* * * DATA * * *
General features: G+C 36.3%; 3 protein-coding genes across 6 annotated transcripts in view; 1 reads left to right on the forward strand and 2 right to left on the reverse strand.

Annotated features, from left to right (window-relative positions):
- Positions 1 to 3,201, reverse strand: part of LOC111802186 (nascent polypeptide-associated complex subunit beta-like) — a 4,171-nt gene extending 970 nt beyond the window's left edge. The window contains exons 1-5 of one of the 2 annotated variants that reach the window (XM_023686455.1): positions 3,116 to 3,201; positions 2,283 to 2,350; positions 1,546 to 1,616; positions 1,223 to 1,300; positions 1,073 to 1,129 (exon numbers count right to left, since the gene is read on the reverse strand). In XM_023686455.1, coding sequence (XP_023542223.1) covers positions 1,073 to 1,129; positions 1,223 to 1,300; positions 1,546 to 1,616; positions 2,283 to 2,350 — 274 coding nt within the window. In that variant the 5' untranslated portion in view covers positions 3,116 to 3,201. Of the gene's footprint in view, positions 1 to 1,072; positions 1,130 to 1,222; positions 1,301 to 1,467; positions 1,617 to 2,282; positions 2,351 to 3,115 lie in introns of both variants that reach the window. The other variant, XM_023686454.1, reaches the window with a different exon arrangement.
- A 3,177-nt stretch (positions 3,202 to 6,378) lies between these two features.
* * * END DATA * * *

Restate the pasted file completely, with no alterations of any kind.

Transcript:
General features: G+C 36.3%; 3 protein-coding genes across 6 annotated transcripts in view; 1 reads left to right on the forward strand and 2 right to left on the reverse strand.

Annotated features, from left to right (window-relative positions):
- Positions 1 to 3,201, reverse strand: part of LOC111802186 (nascent polypeptide-associated complex subunit beta-like) — a 4,171-nt gene extending 970 nt beyond the window's left edge. The window contains exons 1-5 of one of the 2 annotated variants that reach the window (XM_023686455.1): positions 3,116 to 3,201; positions 2,283 to 2,350; positions 1,546 to 1,616; positions 1,223 to 1,300; positions 1,073 to 1,129 (exon numbers count right to left, since the gene is read on the reverse strand). In XM_023686455.1, coding sequence (XP_023542223.1) covers positions 1,073 to 1,129; positions 1,223 to 1,300; positions 1,546 to 1,616; positions 2,283 to 2,350 — 274 coding nt within the window. In that variant the 5' untranslated portion in view covers positions 3,116 to 3,201. Of the gene's footprint in view, positions 1 to 1,072; positions 1,130 to 1,222; positions 1,301 to 1,467; positions 1,617 to 2,282; positions 2,351 to 3,115 lie in introns of both variants that reach the window. The other variant, XM_023686454.1, reaches the window with a different exon arrangement.
- A 3,177-nt stretch (positions 3,202 to 6,378) lies between these two features.